7. The C.P.C. does not contain a provision to the effect that the payment shall be void not only as against the later attachment of the decree but also as against the prior attachment of the debt. To this extent there is a lacuna in the Code. But by a distinct provision the creditor is prohibited from paying the debt attached. In the circumstances, what is the reasonable view to take? I am prepared to hold that the attachment placed on the debt fastens itself on the decree without any further act on the part of the attaching creditor. The debt matures into and merges in 'the decree and the attachment gets naturally transferred from the debt to the decree. Consistent with the policy and the provisions of the Code this, in my opinion, is the only reasonable view to take. It has been held by the Judicial Committee in Beti Maharani v. Collector of Etawah 8 Ind. Dec. 452 (P.C.) that when a debt is attached a suit for its recovery is not stayed. The order of attachment is infringed only if the restrained debtor pays the debt to the restrained creditor and it is pointed out that very often it may be desirable to institute a suit. Can the attaching creditor's rights be then defeated by the debtor converting the simple debts into a decree debt and receiving payment? The common sense of the thing demands that this cannot be countenanced.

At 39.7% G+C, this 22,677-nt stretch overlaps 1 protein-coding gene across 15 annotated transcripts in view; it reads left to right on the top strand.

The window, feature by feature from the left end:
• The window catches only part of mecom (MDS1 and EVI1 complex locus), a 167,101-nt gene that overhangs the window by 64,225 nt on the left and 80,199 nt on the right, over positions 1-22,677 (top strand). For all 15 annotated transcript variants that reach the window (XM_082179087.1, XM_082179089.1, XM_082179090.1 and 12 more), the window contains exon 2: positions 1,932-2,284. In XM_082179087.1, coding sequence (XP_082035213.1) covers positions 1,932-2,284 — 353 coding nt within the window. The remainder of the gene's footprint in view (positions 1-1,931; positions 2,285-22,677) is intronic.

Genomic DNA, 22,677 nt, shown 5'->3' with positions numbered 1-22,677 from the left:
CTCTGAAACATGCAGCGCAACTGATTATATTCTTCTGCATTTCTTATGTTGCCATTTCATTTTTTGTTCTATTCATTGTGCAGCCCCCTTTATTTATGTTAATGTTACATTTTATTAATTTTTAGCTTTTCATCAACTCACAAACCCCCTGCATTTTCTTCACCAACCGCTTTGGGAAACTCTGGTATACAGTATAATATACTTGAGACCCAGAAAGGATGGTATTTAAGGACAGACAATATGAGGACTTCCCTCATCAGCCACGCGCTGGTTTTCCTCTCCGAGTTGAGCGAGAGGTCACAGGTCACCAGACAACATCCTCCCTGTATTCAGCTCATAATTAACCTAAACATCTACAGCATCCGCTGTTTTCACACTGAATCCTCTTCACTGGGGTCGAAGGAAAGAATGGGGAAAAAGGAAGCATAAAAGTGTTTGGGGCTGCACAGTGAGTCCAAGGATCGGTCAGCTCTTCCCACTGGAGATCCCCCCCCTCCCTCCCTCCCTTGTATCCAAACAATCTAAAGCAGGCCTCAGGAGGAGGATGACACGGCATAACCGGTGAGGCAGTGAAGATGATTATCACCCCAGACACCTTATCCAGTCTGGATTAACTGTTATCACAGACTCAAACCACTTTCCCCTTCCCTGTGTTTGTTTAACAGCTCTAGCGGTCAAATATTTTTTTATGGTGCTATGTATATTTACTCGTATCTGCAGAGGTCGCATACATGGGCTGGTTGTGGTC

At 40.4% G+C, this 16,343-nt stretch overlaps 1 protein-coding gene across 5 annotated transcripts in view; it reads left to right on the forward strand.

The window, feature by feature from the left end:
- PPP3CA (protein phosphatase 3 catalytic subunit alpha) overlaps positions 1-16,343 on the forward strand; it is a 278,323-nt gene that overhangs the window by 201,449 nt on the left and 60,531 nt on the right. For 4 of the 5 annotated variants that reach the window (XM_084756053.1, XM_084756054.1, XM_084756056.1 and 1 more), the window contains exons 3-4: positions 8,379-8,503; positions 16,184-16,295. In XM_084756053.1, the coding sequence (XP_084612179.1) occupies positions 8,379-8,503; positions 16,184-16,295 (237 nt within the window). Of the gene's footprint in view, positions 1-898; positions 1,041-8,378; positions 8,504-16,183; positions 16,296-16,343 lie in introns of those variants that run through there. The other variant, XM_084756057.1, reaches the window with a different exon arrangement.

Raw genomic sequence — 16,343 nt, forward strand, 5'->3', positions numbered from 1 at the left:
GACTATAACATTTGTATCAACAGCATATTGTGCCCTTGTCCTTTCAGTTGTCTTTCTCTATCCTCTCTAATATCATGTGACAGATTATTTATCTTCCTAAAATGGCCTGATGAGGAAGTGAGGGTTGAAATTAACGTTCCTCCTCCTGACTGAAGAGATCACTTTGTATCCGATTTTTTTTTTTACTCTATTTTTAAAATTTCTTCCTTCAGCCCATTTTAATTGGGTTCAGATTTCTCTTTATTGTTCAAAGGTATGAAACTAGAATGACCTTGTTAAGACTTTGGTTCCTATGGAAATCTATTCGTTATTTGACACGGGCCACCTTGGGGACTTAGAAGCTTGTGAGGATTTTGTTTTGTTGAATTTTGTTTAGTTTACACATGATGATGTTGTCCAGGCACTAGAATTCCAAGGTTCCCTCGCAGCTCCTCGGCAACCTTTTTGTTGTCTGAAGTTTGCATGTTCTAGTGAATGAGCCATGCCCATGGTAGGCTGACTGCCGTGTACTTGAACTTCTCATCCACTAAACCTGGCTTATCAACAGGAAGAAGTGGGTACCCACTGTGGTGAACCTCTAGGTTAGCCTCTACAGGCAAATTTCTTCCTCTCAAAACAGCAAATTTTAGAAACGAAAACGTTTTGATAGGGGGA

8. The appellant's learned Vakil relies upon Section 146 of the C.P.C., which runs thus:

Save as otherwise provided by this Code or by any law for the time being in force, where any proceeding may be taken or application made by or against any person, then the proceeding may be taken or application may be made by or against any person claiming under him.

9. Lakshmana could apply to execute the decree. The appellant as one claiming under him could likewise execute it. This contention seems to me to be perfectly sound. The respondent's learned Vakil urges that Order XXI, Rule 16 governs the case of a transferred decree-holder, that the provision is complete and self-contained and Section 146 cannot be invoked. I cannot accept this argument. Is there anything in Order XXI, Rule 16 prohibiting persons other than those mentioned in it from being treated as transferee decree-holders? It is only in that case that Section 146 will not apply by reason of the words 'save as otherwise provided by this Code.' To place a narrow construction on Section 146 will be to defeat the very object of that section. In the very nature of things, it is impossible to provide by express provision for every conceivable set of facts that may arise. It is just to meet this contingency that Sections 146 and 151 have been enacted; I am against whittling down the scope of Section 146 by placing a too limited and narrow construction upon it. It must receive its full effect and I think the appellant can invoke it in the present instance.